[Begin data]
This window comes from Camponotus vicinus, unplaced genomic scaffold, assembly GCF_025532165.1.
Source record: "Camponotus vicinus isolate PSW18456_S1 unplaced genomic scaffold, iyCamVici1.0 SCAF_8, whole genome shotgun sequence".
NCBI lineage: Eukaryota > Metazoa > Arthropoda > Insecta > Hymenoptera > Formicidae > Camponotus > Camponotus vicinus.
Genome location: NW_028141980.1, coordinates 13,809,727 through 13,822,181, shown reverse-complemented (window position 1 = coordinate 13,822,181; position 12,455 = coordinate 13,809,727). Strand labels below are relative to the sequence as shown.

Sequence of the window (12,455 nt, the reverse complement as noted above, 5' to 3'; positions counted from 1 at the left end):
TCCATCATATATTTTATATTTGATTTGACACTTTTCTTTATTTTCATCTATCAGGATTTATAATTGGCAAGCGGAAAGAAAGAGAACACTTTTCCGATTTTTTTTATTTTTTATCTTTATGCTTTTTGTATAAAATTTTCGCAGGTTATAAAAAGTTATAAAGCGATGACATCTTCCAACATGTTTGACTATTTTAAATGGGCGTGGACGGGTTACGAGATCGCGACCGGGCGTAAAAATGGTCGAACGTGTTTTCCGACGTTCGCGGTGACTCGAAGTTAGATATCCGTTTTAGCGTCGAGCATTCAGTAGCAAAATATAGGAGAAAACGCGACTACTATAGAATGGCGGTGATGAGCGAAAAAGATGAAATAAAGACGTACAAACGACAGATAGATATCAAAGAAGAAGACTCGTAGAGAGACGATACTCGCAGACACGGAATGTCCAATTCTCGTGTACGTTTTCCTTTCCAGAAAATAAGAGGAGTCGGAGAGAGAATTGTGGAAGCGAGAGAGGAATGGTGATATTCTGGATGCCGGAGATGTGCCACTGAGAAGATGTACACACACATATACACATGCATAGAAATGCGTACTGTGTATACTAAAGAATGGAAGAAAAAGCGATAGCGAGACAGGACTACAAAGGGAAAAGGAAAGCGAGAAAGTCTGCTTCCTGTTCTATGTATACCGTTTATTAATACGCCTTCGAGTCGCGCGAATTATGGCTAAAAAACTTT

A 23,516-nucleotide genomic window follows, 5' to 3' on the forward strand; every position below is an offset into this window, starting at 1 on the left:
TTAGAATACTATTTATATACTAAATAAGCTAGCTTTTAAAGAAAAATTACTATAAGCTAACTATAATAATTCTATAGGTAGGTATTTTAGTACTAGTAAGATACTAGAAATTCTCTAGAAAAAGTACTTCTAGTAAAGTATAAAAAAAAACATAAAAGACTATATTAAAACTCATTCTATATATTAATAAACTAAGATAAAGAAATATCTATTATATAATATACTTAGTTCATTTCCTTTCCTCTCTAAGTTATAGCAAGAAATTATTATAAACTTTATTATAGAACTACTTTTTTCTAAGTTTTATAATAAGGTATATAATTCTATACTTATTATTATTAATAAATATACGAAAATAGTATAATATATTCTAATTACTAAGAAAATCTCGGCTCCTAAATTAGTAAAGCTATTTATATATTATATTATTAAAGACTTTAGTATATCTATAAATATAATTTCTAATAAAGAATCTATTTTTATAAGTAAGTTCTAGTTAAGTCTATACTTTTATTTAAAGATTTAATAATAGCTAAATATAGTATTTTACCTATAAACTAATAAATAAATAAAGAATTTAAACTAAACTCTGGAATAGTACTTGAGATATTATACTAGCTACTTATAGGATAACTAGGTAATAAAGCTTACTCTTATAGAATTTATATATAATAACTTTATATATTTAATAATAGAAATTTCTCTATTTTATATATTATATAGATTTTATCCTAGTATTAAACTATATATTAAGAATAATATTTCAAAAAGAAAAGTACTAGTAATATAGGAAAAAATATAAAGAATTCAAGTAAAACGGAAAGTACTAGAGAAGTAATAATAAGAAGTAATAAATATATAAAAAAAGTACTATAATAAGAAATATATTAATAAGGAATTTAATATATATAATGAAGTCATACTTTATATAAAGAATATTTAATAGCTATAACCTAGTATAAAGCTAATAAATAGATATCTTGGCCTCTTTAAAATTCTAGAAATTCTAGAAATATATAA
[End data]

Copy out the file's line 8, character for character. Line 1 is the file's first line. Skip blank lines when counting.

TTAGAATACTATTTATATACTAAATAAGCTAGCTTTTAAAGAAAAATTACTATAAGCTAACTATAATAATTCTATAGGTAGGTATTTTAGTACTAGTAAGATACTAGAAATTCTCTAGAAAAAGTACTTCTAGTAAAGTATAAAAAAAAACATAAAAGACTATATTAAAACTCATTCTATATATTAATAAACTAAGATAAAGAAATATCTATTATATAATATACTTAGTTCATTTCCTTTCCTCTCTAAGTTATAGCAAGAAATTATTATAAACTTTATTATAGAACTACTTTTTTCTAAGTTTTATAATAAGGTATATAATTCTATACTTATTATTATTAATAAATATACGAAAATAGTATAATATATTCTAATTACTAAGAAAATCTCGGCTCCTAAATTAGTAAAGCTATTTATATATTATATTATTAAAGACTTTAGTATATCTATAAATATAATTTCTAATAAAGAATCTATTTTTATAAGTAAGTTCTAGTTAAGTCTATACTTTTATTTAAAGATTTAATAATAGCTAAATATAGTATTTTACCTATAAACTAATAAATAAATAAAGAATTTAAACTAAACTCTGGAATAGTACTTGAGATATTATACTAGCTACTTATAGGATAACTAGGTAATAAAGCTTACTCTTATAGAATTTATATATAATAACTTTATATATTTAATAATAGAAATTTCTCTATTTTATATATTATATAGATTTTATCCTAGTATTAAACTATATATTAAGAATAATATTTCAAAAAGAAAAGTACTAGTAATATAGGAAAAAATATAAAGAATTCAAGTAAAACGGAAAGTACTAGAGAAGTAATAATAAGAAGTAATAAATATATAAAAAAAGTACTATAATAAGAAATATATTAATAAGGAATTTAATATATATAATGAAGTCATACTTTATATAAAGAATATTTAATAGCTATAACCTAGTATAAAGCTAATAAATAGATATCTTGGCCTCTTTAAAATTCTAGAAATTCTAGAAATATATAA